Glossary of Terms

ACGIH: American Conference of Governmental Hygienist

Action Level: A concentration designated in the OSHA regulations (29 CFR 1910) or in the absence of an action level, the PEL for a specific substance calculated as an eight-hour time-weighted average, which initiates certain required activities such as exposure monitoring and medical surveillance.

ANSI: American National Standards Institute

Chemical Hygiene Officer: The Chemical Hygiene Officer (CHO) is an employee who is designated by the employer, and who is qualified by training or experience, to provide technical guidance in the development and implementation of the provisions of the Chemical Hygiene Plan.

Chemical Hygiene Plan: The Chemical Hygiene Plan (CHP) is a written program developed and implemented by the employer which (1) sets forth procedures, equipment, personal protective equipment, and work practices that are capable of protecting employees from the health hazards presented by hazardous chemicals used in that particular workplace, and (2) meets the requirements of OSHA’s Laboratory Safety Standard (29 CFR 1910.1450)

CHO: Chemical Hygiene Officer

Designated Area: An area which may be used for work with “select carcinogens,” reproductive toxins or substance which have a high degree of acute toxicity. A designated area may be the entire laboratory, are area of a laboratory or device such as a chemical fume hood.

EHRS: Environmental Health and Radiation Safety

EPA: Environmental Protection Agency

Hazardous Chemical: Any chemical which is classifies as physical or a health hazard, a simple asphyxiant, combustible dust, pyrophoric gas, or hazard not otherwise classified in accordance with OSHA’s Hazard Communication Standard (29 CFR 1910.1200)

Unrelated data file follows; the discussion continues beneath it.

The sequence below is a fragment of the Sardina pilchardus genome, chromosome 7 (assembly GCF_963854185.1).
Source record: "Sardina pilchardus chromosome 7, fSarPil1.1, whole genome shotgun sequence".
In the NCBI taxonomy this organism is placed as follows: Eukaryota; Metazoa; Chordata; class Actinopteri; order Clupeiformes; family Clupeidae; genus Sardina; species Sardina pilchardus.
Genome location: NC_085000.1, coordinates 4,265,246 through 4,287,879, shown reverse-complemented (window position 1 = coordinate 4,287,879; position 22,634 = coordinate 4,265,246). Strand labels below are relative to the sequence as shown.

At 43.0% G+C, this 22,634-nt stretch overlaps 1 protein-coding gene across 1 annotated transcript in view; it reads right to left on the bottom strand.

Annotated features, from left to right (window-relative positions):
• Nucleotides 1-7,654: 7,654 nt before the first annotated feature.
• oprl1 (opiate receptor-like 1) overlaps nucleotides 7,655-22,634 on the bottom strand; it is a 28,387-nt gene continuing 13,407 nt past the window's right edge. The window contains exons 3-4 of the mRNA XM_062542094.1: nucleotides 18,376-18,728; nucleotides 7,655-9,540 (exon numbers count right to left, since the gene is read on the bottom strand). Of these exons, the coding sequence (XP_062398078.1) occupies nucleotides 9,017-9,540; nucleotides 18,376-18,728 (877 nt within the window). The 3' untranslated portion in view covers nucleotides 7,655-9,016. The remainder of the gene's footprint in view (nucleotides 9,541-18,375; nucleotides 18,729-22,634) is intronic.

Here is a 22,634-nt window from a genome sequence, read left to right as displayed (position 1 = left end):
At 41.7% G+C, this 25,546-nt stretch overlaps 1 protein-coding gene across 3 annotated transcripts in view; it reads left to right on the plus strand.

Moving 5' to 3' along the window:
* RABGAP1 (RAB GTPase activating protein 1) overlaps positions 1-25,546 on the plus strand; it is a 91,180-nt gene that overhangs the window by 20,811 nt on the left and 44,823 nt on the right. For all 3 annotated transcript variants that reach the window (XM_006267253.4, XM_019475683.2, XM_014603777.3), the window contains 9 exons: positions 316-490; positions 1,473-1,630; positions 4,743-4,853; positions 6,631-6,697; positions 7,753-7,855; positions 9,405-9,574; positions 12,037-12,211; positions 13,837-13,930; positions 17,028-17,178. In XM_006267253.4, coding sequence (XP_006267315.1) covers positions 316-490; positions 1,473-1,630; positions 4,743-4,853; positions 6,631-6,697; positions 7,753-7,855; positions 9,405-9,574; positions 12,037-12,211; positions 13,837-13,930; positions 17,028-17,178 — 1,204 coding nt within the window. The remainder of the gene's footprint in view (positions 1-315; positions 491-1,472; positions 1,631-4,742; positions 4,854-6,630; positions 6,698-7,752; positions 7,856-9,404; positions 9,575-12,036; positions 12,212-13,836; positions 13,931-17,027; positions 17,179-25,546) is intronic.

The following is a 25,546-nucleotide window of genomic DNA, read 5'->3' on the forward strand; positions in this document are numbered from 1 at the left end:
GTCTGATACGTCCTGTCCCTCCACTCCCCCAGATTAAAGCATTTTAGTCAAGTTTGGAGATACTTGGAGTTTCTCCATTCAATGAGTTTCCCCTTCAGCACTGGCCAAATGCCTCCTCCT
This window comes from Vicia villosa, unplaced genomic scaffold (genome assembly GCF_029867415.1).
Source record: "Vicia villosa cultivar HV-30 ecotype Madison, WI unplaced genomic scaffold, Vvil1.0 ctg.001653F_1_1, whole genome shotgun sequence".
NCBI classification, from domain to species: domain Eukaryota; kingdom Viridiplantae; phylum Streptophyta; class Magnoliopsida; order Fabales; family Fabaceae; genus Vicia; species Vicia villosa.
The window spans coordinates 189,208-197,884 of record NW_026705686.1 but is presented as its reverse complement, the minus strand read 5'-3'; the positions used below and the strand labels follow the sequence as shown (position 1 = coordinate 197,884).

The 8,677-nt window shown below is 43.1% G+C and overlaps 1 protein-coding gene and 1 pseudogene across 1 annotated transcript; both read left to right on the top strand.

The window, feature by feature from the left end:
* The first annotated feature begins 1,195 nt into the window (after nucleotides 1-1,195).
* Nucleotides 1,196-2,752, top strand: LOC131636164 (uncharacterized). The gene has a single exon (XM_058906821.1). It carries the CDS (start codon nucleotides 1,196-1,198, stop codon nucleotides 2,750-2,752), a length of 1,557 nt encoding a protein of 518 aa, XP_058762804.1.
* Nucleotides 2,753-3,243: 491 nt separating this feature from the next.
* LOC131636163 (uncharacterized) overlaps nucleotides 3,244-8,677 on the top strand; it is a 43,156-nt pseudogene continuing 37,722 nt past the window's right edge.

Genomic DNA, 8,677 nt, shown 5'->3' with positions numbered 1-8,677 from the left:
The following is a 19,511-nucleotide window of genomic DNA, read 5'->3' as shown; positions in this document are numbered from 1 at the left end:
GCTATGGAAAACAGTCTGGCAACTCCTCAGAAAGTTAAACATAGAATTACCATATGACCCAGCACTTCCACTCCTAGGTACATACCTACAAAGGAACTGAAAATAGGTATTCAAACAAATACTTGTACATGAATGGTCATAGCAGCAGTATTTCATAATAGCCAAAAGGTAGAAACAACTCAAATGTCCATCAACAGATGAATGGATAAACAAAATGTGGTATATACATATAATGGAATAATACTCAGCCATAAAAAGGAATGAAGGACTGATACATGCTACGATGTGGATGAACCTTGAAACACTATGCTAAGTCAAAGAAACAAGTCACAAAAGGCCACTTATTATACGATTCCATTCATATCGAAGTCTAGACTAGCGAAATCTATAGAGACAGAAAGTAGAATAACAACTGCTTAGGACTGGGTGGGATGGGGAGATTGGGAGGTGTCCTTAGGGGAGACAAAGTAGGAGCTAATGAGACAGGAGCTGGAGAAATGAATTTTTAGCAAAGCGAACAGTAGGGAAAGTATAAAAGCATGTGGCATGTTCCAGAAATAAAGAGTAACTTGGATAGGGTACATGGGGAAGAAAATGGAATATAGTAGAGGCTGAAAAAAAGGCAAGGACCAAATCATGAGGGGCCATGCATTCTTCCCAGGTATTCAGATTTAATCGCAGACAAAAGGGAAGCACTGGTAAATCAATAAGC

Health Hazard: Any chemical which is classifies as posing one of the following hazardous effects: acute toxicity (any route of exposure); skin corrosion or irritation; serious eye damage or eye irritation; respiratory or skin sensitization; germ cell mutagenicity; carcinogenicity; reproductive toxicity; specific target organ toxicity ( single or repeated exposure); or aspiration hazard.  The criteria for determining whether a chemical is classified as a health hazard is detailed in Appendix A to 1910.1200 Health Hazard Criteria.

High Hazard Substance: Any chemical or substance that has the potential to cause any health, physical, or environmental hazards that require additional safety and/or environmental practices beyond those of a typical laboratory setting, as required by existing regulations or upon review of the hazards by Environmental Health and Radiation Safety, relevant oversight committees, or other institutional entity.

HHOP: High Hazard Operating Procedure

HHS: High Hazard Substance

Laboratory: OSHA defines a laboratory as “a workplace where relatively small quantities of hazardous chemicals are used on a non-productive basis”.

Laboratory use of hazardous chemicals: The handling or use of such chemicals in which all of the following conditions are met:

  • Chemical manipulations are carried out on a “ laboratory scale;”
  • Multiple chemical procedures or chemicals are used;
  • The procedures involved are not part of a production process, nor in any way simulate a production process; and
  • “Protective laboratory practices and equipment” are available and in common use to minimize the potential for employee exposure to hazardous chemicals

LS&CHP: Laboratory Safety & Chemical Hygiene Program

OSHA: Occupational Safety and Health Administration

Particularly Hazardous Substances: Chemicals that re a select carcinogen, a reproductive toxin, or a chemical having a high degree of acute toxicity.

PEL: Permissible Exposure Limit. PELs are the regulatory Limniot or maximum concentration of a substance in the air that personnel can be exposed to without personal protective equipment or engineering controls (such as a chemical fume hood). These chemical may also have a “skin designation” that prohibits skin contact.

Physical Hazard: Any chemical which is classifies as posing one of the following hazardous effects: explosive; flammable (gases, aerosols, liquids or solids); oxidizer (liquid, solid or gas); self-reactive; pyrophoric (liquid or solid); self-heating; organic peroxide; corrosive to metal; gas under pressure; or in contact with water emits flammable gas. See Appendix B to 1910.1200-Physical Hazard Criteria.

PPE: Personal Protective Equipment

TLV: Threshold Limit Value

SOP: Standard Operating Procedure